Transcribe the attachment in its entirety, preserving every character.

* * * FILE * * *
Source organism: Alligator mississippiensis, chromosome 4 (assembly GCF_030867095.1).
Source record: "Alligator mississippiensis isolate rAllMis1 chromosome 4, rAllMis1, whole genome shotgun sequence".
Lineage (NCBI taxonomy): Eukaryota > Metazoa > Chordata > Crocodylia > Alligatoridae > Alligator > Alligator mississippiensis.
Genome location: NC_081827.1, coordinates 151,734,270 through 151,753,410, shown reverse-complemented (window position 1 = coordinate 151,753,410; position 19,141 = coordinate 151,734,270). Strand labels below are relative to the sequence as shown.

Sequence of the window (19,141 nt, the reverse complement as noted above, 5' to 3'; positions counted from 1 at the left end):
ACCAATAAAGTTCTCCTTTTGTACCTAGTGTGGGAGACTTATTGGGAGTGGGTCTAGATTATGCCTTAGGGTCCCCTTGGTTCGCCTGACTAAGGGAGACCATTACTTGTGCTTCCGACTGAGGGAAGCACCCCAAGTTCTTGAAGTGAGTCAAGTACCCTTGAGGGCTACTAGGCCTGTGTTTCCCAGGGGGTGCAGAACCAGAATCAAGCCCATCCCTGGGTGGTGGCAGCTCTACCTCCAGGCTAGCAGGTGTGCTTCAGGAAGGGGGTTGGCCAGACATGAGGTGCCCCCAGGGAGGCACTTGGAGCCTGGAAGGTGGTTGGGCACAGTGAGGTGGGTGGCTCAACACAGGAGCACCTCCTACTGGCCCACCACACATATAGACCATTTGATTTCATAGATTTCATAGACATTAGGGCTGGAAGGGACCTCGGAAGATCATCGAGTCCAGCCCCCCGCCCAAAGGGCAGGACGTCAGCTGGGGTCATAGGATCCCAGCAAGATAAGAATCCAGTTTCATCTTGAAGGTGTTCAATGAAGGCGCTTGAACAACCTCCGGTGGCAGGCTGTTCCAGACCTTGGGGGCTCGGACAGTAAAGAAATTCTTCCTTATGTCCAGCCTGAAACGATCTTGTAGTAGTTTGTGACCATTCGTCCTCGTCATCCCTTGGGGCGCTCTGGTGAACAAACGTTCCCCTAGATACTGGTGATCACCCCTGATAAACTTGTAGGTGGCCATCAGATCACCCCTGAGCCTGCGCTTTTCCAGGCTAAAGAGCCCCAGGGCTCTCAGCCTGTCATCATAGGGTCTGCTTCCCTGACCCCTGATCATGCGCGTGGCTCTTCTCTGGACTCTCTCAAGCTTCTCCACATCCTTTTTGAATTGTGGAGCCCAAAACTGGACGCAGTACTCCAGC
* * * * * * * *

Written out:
Source organism: Alligator mississippiensis, chromosome 4 (assembly GCF_030867095.1).
Source record: "Alligator mississippiensis isolate rAllMis1 chromosome 4, rAllMis1, whole genome shotgun sequence".
Lineage (NCBI taxonomy): Eukaryota > Metazoa > Chordata > Crocodylia > Alligatoridae > Alligator > Alligator mississippiensis.
Genome location: NC_081827.1, coordinates 151,734,270 through 151,753,410, shown reverse-complemented (window position 1 = coordinate 151,753,410; position 19,141 = coordinate 151,734,270). Strand labels below are relative to the sequence as shown.

Sequence of the window (19,141 nt, the reverse complement as noted above, 5' to 3'; positions counted from 1 at the left end):
ACCAATAAAGTTCTCCTTTTGTACCTAGTGTGGGAGACTTATTGGGAGTGGGTCTAGATTATGCCTTAGGGTCCCCTTGGTTCGCCTGACTAAGGGAGACCATTACTTGTGCTTCCGACTGAGGGAAGCACCCCAAGTTCTTGAAGTGAGTCAAGTACCCTTGAGGGCTACTAGGCCTGTGTTTCCCAGGGGGTGCAGAACCAGAATCAAGCCCATCCCTGGGTGGTGGCAGCTCTACCTCCAGGCTAGCAGGTGTGCTTCAGGAAGGGGGTTGGCCAGACATGAGGTGCCCCCAGGGAGGCACTTGGAGCCTGGAAGGTGGTTGGGCACAGTGAGGTGGGTGGCTCAACACAGGAGCACCTCCTACTGGCCCACCACACATATAGACCATTTGATTTCATAGATTTCATAGACATTAGGGCTGGAAGGGACCTCGGAAGATCATCGAGTCCAGCCCCCCGCCCAAAGGGCAGGACGTCAGCTGGGGTCATAGGATCCCAGCAAGATAAGAATCCAGTTTCATCTTGAAGGTGTTCAATGAAGGCGCTTGAACAACCTCCGGTGGCAGGCTGTTCCAGACCTTGGGGGCTCGGACAGTAAAGAAATTCTTCCTTATGTCCAGCCTGAAACGATCTTGTAGTAGTTTGTGACCATTCGTCCTCGTCATCCCTTGGGGCGCTCTGGTGAACAAACGTTCCCCTAGATACTGGTGATCACCCCTGATAAACTTGTAGGTGGCCATCAGATCACCCCTGAGCCTGCGCTTTTCCAGGCTAAAGAGCCCCAGGGCTCTCAGCCTGTCATCATAGGGTCTGCTTCCCTGACCCCTGATCATGCGCGTGGCTCTTCTCTGGACTCTCTCAAGCTTCTCCACATCCTTTTTGAATTGTGGAGCCCAAAACTGGACGCAGTACTCCAGC